The Catholic Church teaches that the Apostles were given the ability to forgive penitents of their sins. One of the frequent objections to this is that “It is blasphemy! Who can forgive sins but God alone?” (Mark 2:7; Luke 5:21; Matthew 9:3). That line’s from the Bible, but it’s the Scribes and Pharisees raising the objection. So it’s a bit like using the line “Eat, drink, and be merry!” without being aware that Jesus cited it negatively (Luke 12:19).
Nevertheless, the simple fact that this Protestant objection was originally a Pharisaic objection isn’t enough to disprove it.
CARM’s Matt Slick acknowledges the origins of the phrase, but claims (falsely) that Jesus affirmed it:
Jesus forgave sins, and the Scribes, the students of the Law, rightly stated that only God forgives sins. If they were wrong about that, then why didn’t Jesus correct them? Instead, He affirms their claim, states He has the authority to forgive sins, and then heals the paralytic. [….] So, John 20:23 is not saying that Catholic priests have the authority to forgive sins. It is saying that Christian disciples have the authority to pronounce what sins “have been forgiven.”
John MacArthur makes a similar argument, but actually spells out some reasons:
Only God can do this. It is an abomination. It is a perversion. It is sin for us to pervert what is right and what is wrong, what is just and what is unjust, what is innocence and what is guilt. For we have no way to cover sin. Only God can be the forgiver because He has provided the substitute sacrifice. He is the Holy One offended. He is the judge, the lawgiver, the executioner, the only one therefore with the power and authority to pardon the guilty sinner. And that is the message of Christianity. That is the singular heart and soul of the gospel, the good news, that God will forgive your sins.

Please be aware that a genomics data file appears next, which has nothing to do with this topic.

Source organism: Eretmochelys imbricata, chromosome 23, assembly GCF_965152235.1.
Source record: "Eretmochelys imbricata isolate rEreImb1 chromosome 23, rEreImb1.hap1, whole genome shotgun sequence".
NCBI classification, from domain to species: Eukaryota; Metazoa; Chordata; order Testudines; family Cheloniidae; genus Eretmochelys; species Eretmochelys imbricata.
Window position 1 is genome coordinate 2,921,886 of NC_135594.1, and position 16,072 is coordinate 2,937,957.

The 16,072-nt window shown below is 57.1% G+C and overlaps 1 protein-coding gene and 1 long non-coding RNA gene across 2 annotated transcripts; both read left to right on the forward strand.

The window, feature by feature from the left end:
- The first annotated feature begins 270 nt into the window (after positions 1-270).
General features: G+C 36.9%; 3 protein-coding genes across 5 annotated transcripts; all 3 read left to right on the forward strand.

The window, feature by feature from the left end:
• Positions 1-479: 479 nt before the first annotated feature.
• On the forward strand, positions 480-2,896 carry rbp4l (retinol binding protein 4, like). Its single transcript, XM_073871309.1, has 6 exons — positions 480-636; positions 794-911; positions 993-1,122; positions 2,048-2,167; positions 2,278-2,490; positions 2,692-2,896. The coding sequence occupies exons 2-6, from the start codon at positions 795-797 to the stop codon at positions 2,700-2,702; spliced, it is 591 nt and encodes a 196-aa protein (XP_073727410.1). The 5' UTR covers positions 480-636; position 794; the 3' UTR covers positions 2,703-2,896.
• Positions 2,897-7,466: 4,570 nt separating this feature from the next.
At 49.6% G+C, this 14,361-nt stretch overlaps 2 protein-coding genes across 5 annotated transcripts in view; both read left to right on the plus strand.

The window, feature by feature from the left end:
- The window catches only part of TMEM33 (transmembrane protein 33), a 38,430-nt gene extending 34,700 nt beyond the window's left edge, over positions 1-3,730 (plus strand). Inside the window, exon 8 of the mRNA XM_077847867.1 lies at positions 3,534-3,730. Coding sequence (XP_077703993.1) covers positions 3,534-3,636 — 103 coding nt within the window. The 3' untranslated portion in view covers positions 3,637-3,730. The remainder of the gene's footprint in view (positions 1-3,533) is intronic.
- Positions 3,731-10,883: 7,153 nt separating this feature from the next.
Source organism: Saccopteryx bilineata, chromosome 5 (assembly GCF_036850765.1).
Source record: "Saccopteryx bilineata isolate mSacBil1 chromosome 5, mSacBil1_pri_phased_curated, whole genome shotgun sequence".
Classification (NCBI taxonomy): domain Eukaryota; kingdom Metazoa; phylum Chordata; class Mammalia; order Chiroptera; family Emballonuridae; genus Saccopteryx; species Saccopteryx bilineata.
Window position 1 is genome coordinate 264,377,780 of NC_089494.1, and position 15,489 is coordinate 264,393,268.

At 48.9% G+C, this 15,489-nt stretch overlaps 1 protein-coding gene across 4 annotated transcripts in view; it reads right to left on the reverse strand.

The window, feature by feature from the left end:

So let’s take a look at the Scriptural passage, and you can see for yourself whether the Apostles were given the authority to forgive sins. Matthew 9:2-8 describes it this way:
And behold, they brought to him a paralytic, lying on his bed; and when Jesus saw their faith he said to the paralytic, “Take heart, my son; your sins are forgiven.” And behold, some of the scribes said to themselves, “This man is blaspheming.” But Jesus, knowing their thoughts, said, “Why do you think evil in your hearts? For which is easier, to say, ‘Your sins are forgiven,’ or to say, ‘Rise and walk’? But that you may know that the Son of man has authority on earth to forgive sins”—he then said to the paralytic—“Rise, take up your bed and go home.” And he rose and went home. When the crowds saw it, they were afraid, and they glorified God, who had given such authority to men.